The Canadian Privacy Law Blog: Developments in privacy law and writings of a Canadian privacy lawyer, containing information related to the Personal Information Protection and Electronic Documents Act (aka PIPEDA) and other Canadian and international laws.

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The author of this blog, David T.S. Fraser, is a Canadian privacy lawyer who practices with the firm of McInnes Cooper. He is the author of the Physicians' Privacy Manual. He has a national and international practice advising corporations and individuals on matters related to Canadian privacy laws.

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The views expressed herein are solely the author's and should not be attributed to his employer or clients. Any postings on legal issues are provided as a public service, and do not constitute solicitation or provision of legal advice. The author makes no claims, promises or guarantees about the accuracy, completeness, or adequacy of the information contained herein or linked to. Nothing herein should be used as a substitute for the advice of competent counsel.

This web site is presented for informational purposes only. These materials do not constitute legal advice and do not create a solicitor-client relationship between you and David T.S. Fraser. If you are seeking specific advice related to Canadian privacy law or PIPEDA, contact the author, David T.S. Fraser.

Thursday, April 21, 2005

Incident: Ontario student loan documents found in Thunder Bay landfill 

A box of documents, labeled as "Material for Shredding" was left in front of a recycling bin at a Thunder Bay landfill. In the box were documents related to student loan applicants, including social insurance numbers, financial statements and other sensitive information. The Information and Privacy Commissioner of Ontario has begun an investigation:

Privacy botched: Copies of OSAP documents land at dump (Thunder Bay Chronicle-Journal):

"By Stephanie MacLellan - The Chronicle-Journal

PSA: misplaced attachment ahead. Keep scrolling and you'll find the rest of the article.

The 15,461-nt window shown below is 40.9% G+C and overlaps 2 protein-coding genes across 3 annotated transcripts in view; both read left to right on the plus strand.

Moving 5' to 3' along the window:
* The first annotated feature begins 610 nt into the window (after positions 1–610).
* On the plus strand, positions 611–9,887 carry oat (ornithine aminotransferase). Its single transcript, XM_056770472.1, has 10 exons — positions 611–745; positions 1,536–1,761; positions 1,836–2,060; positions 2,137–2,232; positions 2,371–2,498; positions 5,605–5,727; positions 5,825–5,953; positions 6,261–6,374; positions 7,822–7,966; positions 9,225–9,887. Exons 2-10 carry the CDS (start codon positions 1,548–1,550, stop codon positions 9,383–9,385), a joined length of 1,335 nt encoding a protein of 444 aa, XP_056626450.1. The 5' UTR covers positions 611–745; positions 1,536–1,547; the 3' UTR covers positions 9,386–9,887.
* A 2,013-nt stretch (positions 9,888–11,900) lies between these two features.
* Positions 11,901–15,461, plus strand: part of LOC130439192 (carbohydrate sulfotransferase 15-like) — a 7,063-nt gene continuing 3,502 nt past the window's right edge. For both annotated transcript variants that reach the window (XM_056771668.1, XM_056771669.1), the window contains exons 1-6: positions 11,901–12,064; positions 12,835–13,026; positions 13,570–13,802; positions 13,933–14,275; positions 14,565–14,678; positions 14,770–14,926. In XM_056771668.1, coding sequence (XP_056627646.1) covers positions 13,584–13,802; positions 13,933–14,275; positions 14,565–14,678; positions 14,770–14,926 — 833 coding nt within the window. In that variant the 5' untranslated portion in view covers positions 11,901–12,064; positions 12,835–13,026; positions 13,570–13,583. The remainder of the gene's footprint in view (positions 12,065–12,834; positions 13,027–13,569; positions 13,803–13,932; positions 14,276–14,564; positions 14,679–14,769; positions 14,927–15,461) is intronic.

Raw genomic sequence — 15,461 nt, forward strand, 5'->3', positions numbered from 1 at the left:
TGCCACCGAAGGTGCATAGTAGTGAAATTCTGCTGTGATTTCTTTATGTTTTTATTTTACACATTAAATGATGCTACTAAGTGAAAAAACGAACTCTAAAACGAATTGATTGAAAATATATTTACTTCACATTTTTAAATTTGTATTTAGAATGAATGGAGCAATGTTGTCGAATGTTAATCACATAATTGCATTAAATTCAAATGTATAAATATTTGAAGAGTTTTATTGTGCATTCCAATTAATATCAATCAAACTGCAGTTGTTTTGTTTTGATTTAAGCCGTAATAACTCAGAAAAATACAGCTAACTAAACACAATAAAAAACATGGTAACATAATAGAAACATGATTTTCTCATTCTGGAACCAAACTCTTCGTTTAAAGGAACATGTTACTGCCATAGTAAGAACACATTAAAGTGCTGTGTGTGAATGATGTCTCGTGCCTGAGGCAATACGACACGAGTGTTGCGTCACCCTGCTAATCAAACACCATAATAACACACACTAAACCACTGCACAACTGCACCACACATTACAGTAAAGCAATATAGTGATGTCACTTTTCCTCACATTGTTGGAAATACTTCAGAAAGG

April 21, 2005

The Ontario privacy commissioner’s office is investigating after confidential information from the Thunder Bay office that runs Ontario’s student loan program turned up in the John Street landfill Tuesday.

Some papers found in the landfill listed social insurance numbers, income information and home addresses for Ontario Student Assistance Program applicants.

Four boxes from the student support branch of the Ministry of Training, Colleges and Universities, located in the Ontario government building on Red River Road, were discovered by a custodian Tuesday at about 3:30 p.m. They were stacked in front of a paper recycling bin at the landfill.

The boxes were labelled, “Material for shredding,” but the papers were intact. The boxes have been retrieved and the Office of the Information and Privacy Commissioner has launched an investigation, said office spokesman Bob Spence.

“We look into what did happen and make a series of recommendations,” he said Wednesday.

Charges won’t be laid unless it’s shown someone intentionally violated the Freedom of Information and Protection of Privacy Act, he said.

The student support office runs the provincial student loan program, known as OSAP. Two boxes contained “garbage,” and the other two held filed copies of correspondence between staff and OSAP applicants that included personal information, ministry spokeswoman Linda Nicolson said.

“Those were not the original documents, but the working copies the staff works with,” she said.

Those copies were to be shredded before they were thrown out, she said.

She said it wasn’t clear what was included in the “garbage” boxes, or how long the boxes sat in the landfill.

Office staff notified the ministry after the boxes were found, and the ministry immediately contacted the privacy office, Nicolson said. The ministry has also launched its own investigation into the incident.

“We want to make sure that we’re following the best practices, in terms of the records that are kept in the OSAP office,” she said. “We want to make sure that this doesn’t happen again, and that we do whatever we have to do to ensure that.”

Documents that arrive at the student support office are scanned into a computer imaging system, with the paper copies stored for six months, Nicolson said. After that, they are transferred to a government records storage facility, where they are stored for 20 years, then destroyed.

Reino Viitala, a custodian at a Thunder bay seniors’ home, discovered the boxes Tuesday afternoon when he made his weekly stop at the landfill. They drew his attention because they were sitting in front of a paper recycling bin, which was overflowing.

He was hoping to reuse the file boxes, until he realized they contained personal information.

“Social insurance numbers, addresses, names, financial statements, the whole bit,” he said. “I was concerned. . . . I know how sensitive that information is.”

He said one of the boxes was partially open and papers were escaping.

Viitala called the phone number on one of the forms and reached the student support office. He reported the boxes and waited at the landfill for over an hour until someone showed up to collect them, he said. He left after he helped her load the boxes into an SUV.

Spence said there is a danger of identity theft if this kind of information ends up in the wrong hands.

“Identity theft rarely happens, but it can happen, and that’s one of the reasons care has to be taken in the destruction of records,” he said."

Hmm. Not sure if identity theft "rarely happens"...

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